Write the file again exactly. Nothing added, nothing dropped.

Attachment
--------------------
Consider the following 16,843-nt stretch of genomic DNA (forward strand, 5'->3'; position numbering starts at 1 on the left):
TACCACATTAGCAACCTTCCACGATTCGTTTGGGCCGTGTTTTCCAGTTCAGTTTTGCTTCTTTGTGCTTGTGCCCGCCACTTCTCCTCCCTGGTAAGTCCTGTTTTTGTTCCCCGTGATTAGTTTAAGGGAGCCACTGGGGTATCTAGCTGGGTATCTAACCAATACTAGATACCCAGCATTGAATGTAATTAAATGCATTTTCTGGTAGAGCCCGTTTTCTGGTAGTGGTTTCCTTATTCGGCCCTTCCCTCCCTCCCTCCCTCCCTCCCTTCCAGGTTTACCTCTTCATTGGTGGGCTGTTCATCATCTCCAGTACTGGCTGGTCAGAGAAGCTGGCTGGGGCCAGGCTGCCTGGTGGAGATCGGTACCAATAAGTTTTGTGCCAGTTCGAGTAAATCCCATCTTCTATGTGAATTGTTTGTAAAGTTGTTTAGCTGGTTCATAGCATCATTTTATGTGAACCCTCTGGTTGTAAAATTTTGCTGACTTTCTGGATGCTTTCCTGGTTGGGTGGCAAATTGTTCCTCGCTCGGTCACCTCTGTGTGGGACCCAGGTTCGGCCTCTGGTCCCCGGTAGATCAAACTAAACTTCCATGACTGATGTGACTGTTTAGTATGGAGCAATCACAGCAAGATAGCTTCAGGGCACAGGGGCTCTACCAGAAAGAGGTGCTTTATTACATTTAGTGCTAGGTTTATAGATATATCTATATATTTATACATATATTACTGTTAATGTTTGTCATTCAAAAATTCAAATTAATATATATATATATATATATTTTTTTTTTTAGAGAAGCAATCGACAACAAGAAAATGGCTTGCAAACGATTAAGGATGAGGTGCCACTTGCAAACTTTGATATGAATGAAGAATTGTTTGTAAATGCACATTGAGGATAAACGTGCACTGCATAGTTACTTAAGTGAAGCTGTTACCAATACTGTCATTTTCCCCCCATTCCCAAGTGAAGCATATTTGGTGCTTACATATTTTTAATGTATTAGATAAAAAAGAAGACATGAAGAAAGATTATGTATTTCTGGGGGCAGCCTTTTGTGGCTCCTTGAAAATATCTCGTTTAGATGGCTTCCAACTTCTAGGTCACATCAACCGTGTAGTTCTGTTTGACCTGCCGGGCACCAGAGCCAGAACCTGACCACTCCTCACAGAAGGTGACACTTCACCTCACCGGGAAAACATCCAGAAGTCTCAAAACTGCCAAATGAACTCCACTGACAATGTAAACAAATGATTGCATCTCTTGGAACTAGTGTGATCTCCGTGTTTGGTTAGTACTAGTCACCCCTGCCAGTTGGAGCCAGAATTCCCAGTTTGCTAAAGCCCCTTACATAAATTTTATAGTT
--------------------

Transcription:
Consider the following 16,843-nt stretch of genomic DNA (forward strand, 5'->3'; position numbering starts at 1 on the left):
TACCACATTAGCAACCTTCCACGATTCGTTTGGGCCGTGTTTTCCAGTTCAGTTTTGCTTCTTTGTGCTTGTGCCCGCCACTTCTCCTCCCTGGTAAGTCCTGTTTTTGTTCCCCGTGATTAGTTTAAGGGAGCCACTGGGGTATCTAGCTGGGTATCTAACCAATACTAGATACCCAGCATTGAATGTAATTAAATGCATTTTCTGGTAGAGCCCGTTTTCTGGTAGTGGTTTCCTTATTCGGCCCTTCCCTCCCTCCCTCCCTCCCTCCCTTCCAGGTTTACCTCTTCATTGGTGGGCTGTTCATCATCTCCAGTACTGGCTGGTCAGAGAAGCTGGCTGGGGCCAGGCTGCCTGGTGGAGATCGGTACCAATAAGTTTTGTGCCAGTTCGAGTAAATCCCATCTTCTATGTGAATTGTTTGTAAAGTTGTTTAGCTGGTTCATAGCATCATTTTATGTGAACCCTCTGGTTGTAAAATTTTGCTGACTTTCTGGATGCTTTCCTGGTTGGGTGGCAAATTGTTCCTCGCTCGGTCACCTCTGTGTGGGACCCAGGTTCGGCCTCTGGTCCCCGGTAGATCAAACTAAACTTCCATGACTGATGTGACTGTTTAGTATGGAGCAATCACAGCAAGATAGCTTCAGGGCACAGGGGCTCTACCAGAAAGAGGTGCTTTATTACATTTAGTGCTAGGTTTATAGATATATCTATATATTTATACATATATTACTGTTAATGTTTGTCATTCAAAAATTCAAATTAATATATATATATATATATATTTTTTTTTTTAGAGAAGCAATCGACAACAAGAAAATGGCTTGCAAACGATTAAGGATGAGGTGCCACTTGCAAACTTTGATATGAATGAAGAATTGTTTGTAAATGCACATTGAGGATAAACGTGCACTGCATAGTTACTTAAGTGAAGCTGTTACCAATACTGTCATTTTCCCCCCATTCCCAAGTGAAGCATATTTGGTGCTTACATATTTTTAATGTATTAGATAAAAAAGAAGACATGAAGAAAGATTATGTATTTCTGGGGGCAGCCTTTTGTGGCTCCTTGAAAATATCTCGTTTAGATGGCTTCCAACTTCTAGGTCACATCAACCGTGTAGTTCTGTTTGACCTGCCGGGCACCAGAGCCAGAACCTGACCACTCCTCACAGAAGGTGACACTTCACCTCACCGGGAAAACATCCAGAAGTCTCAAAACTGCCAAATGAACTCCACTGACAATGTAAACAAATGATTGCATCTCTTGGAACTAGTGTGATCTCCGTGTTTGGTTAGTACTAGTCACCCCTGCCAGTTGGAGCCAGAATTCCCAGTTTGCTAAAGCCCCTTACATAAATTTTATAGTT